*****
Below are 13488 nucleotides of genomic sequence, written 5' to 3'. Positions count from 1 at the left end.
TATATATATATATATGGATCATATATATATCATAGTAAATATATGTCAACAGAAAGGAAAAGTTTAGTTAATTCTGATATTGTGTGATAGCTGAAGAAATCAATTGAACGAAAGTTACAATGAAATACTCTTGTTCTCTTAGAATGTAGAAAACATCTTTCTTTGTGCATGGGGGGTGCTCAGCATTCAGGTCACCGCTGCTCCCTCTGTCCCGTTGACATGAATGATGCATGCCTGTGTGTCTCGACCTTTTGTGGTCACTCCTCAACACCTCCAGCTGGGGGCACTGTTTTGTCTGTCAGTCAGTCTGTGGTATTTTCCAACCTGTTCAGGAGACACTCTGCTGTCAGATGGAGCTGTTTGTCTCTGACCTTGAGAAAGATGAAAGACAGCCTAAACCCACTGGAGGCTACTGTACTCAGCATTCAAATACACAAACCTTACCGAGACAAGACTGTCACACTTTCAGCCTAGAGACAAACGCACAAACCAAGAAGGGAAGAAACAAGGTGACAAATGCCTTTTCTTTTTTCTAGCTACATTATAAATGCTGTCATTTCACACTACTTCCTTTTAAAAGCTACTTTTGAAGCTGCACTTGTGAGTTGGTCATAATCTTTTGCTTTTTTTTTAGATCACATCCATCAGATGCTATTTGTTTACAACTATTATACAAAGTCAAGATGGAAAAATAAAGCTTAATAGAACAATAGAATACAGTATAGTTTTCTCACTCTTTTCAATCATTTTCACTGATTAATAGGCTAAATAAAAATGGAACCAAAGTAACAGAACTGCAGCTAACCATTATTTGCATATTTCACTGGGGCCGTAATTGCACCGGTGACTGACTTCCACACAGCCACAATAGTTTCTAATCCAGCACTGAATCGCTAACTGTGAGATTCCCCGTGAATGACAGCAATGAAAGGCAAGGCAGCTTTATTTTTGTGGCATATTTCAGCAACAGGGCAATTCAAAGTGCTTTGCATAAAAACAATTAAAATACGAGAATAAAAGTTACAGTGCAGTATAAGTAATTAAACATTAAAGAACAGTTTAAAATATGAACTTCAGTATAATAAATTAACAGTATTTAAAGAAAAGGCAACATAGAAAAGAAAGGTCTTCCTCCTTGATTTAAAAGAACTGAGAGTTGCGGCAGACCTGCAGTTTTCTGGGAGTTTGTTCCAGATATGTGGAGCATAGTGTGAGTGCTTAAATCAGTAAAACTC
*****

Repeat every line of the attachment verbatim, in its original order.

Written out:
Below are 13488 nucleotides of genomic sequence, written 5' to 3'. Positions count from 1 at the left end.
TATATATATATATATGGATCATATATATATCATAGTAAATATATGTCAACAGAAAGGAAAAGTTTAGTTAATTCTGATATTGTGTGATAGCTGAAGAAATCAATTGAACGAAAGTTACAATGAAATACTCTTGTTCTCTTAGAATGTAGAAAACATCTTTCTTTGTGCATGGGGGGTGCTCAGCATTCAGGTCACCGCTGCTCCCTCTGTCCCGTTGACATGAATGATGCATGCCTGTGTGTCTCGACCTTTTGTGGTCACTCCTCAACACCTCCAGCTGGGGGCACTGTTTTGTCTGTCAGTCAGTCTGTGGTATTTTCCAACCTGTTCAGGAGACACTCTGCTGTCAGATGGAGCTGTTTGTCTCTGACCTTGAGAAAGATGAAAGACAGCCTAAACCCACTGGAGGCTACTGTACTCAGCATTCAAATACACAAACCTTACCGAGACAAGACTGTCACACTTTCAGCCTAGAGACAAACGCACAAACCAAGAAGGGAAGAAACAAGGTGACAAATGCCTTTTCTTTTTTCTAGCTACATTATAAATGCTGTCATTTCACACTACTTCCTTTTAAAAGCTACTTTTGAAGCTGCACTTGTGAGTTGGTCATAATCTTTTGCTTTTTTTTTAGATCACATCCATCAGATGCTATTTGTTTACAACTATTATACAAAGTCAAGATGGAAAAATAAAGCTTAATAGAACAATAGAATACAGTATAGTTTTCTCACTCTTTTCAATCATTTTCACTGATTAATAGGCTAAATAAAAATGGAACCAAAGTAACAGAACTGCAGCTAACCATTATTTGCATATTTCACTGGGGCCGTAATTGCACCGGTGACTGACTTCCACACAGCCACAATAGTTTCTAATCCAGCACTGAATCGCTAACTGTGAGATTCCCCGTGAATGACAGCAATGAAAGGCAAGGCAGCTTTATTTTTGTGGCATATTTCAGCAACAGGGCAATTCAAAGTGCTTTGCATAAAAACAATTAAAATACGAGAATAAAAGTTACAGTGCAGTATAAGTAATTAAACATTAAAGAACAGTTTAAAATATGAACTTCAGTATAATAAATTAACAGTATTTAAAGAAAAGGCAACATAGAAAAGAAAGGTCTTCCTCCTTGATTTAAAAGAACTGAGAGTTGCGGCAGACCTGCAGTTTTCTGGGAGTTTGTTCCAGATATGTGGAGCATAGTGTGAGTGCTTAAATCAGTAAAACTC